"It slices, dices, chops, and peels!"
Well not really, but the SGI Altix UV 1000, fully configured and freshly certified by Microsoft, can be partitioned to hold multiple physical instances of Windows Server 2008 R2 Datacenter Edition, each instance of which can run multiple VMs on Microsoft Hypervisor, making the Altix UV 1000 a potential Windows Azure Cloud in a box solution.
The box itself is capable of supporting up to a maximum of 2048 cores and 16 TB of main memory; Windows Server Datacenter Edition is only capable of supporting up to 1 TB of memory and 128 cores, hence the need to use hardware partitioning to get the most out of the box. A report in The Register quoted Sunny Sundstrom, director of product marketing at SGI, as saying that SGI and Microsoft are working on a certification of the Microsoft OS that will be able to span 256 cores and 2TB of memory.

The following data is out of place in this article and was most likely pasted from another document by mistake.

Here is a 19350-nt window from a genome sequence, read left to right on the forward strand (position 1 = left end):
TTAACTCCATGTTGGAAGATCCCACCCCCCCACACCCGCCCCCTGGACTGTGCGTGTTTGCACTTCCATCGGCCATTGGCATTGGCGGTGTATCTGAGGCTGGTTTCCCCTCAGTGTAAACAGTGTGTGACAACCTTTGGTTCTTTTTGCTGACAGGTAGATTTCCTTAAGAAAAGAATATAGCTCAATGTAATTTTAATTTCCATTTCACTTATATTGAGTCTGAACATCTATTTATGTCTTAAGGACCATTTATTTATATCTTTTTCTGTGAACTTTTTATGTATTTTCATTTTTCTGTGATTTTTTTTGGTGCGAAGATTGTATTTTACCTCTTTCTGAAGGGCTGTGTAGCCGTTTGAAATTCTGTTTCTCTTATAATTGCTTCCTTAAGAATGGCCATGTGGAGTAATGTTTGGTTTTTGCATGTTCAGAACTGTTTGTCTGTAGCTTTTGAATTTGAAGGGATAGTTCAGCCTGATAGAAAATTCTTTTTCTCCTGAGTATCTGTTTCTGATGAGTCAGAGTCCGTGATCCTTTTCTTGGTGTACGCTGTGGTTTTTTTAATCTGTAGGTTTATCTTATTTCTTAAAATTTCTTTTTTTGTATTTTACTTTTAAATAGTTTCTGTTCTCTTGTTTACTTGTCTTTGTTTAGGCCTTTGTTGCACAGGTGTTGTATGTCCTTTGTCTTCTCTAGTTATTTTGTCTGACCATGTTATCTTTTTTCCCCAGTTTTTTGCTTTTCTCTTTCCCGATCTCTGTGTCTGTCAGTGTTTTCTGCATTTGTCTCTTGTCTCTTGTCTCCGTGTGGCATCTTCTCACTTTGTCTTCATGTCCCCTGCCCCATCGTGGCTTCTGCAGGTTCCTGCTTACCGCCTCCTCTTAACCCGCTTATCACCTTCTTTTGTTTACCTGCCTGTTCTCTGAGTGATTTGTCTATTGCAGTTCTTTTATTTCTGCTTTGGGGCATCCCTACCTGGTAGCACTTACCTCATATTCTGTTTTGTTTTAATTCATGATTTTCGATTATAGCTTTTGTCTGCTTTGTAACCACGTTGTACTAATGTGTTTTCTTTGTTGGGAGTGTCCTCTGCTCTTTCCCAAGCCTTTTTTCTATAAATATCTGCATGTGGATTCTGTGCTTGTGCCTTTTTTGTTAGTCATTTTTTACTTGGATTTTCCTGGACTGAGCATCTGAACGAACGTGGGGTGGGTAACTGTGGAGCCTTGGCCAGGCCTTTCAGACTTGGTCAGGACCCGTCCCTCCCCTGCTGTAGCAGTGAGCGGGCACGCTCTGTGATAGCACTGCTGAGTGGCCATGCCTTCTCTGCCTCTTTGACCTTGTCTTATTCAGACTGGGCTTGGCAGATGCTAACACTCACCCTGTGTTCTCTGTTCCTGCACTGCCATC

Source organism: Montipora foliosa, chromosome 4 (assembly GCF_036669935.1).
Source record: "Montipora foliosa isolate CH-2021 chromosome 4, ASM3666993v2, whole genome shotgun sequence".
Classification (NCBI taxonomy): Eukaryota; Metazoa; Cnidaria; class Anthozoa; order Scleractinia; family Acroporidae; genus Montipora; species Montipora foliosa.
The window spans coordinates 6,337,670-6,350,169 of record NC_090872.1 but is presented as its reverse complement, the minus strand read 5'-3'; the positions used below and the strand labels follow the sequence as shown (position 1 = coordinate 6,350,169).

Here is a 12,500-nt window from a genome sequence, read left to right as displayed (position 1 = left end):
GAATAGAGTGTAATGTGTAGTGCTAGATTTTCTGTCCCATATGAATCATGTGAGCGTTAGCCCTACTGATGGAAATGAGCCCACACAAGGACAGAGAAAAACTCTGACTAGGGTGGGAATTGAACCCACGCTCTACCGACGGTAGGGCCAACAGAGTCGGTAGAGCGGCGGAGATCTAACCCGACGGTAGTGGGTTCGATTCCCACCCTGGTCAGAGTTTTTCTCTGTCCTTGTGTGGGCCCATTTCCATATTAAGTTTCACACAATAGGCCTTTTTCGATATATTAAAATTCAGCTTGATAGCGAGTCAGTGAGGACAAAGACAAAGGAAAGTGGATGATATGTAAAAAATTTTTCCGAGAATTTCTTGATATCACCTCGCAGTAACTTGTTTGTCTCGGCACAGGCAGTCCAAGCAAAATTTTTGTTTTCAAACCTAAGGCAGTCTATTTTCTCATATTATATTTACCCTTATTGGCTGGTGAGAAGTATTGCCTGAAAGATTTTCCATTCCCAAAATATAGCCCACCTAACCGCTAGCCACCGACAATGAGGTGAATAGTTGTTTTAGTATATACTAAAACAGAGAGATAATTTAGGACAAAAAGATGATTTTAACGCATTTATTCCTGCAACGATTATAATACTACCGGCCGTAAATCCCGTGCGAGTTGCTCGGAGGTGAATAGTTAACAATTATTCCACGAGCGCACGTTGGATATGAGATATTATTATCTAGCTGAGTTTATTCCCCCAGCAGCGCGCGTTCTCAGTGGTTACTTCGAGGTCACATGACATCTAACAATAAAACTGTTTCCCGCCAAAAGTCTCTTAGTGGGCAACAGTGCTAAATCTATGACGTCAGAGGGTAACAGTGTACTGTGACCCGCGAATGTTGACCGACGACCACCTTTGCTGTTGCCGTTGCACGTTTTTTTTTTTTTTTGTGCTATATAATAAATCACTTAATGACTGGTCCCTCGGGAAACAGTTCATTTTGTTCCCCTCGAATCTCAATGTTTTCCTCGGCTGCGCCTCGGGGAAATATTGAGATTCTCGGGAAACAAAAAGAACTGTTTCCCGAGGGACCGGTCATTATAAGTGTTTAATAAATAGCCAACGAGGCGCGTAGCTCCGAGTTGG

Given the trend with in-memory database servers, that could be a significant hardware advantage for SGI, when compared with other Windows Server implementations. It should be noted that this certification from Microsoft means it's a standard version of Windows Server 2008 TR2; there are no special changes or tweaks for Windows Server applications to run in this configuration. So customers who find that they are hardware bound in their current server implementations will have the opportunity to move to a much more capable platform, without the need to touch any custom .NET coding or any of their existing applications already running on Windows Server 2008 R2.
It's interesting to see the impact of the cloud on this type of technology. There was a time when an announcement for a "supercomputer" class system would have been accompanied by a host of benchmark results with the crowning glory being something certified by the Transaction Processing Performance Council benchmark. SGI states that benchmark data with Windows Server and SQL Server will be forthcoming, but the mindset for this type of hardware is now much more forward focused, with the cachet of cloud computing being more of a hook for the attention of potential purchases.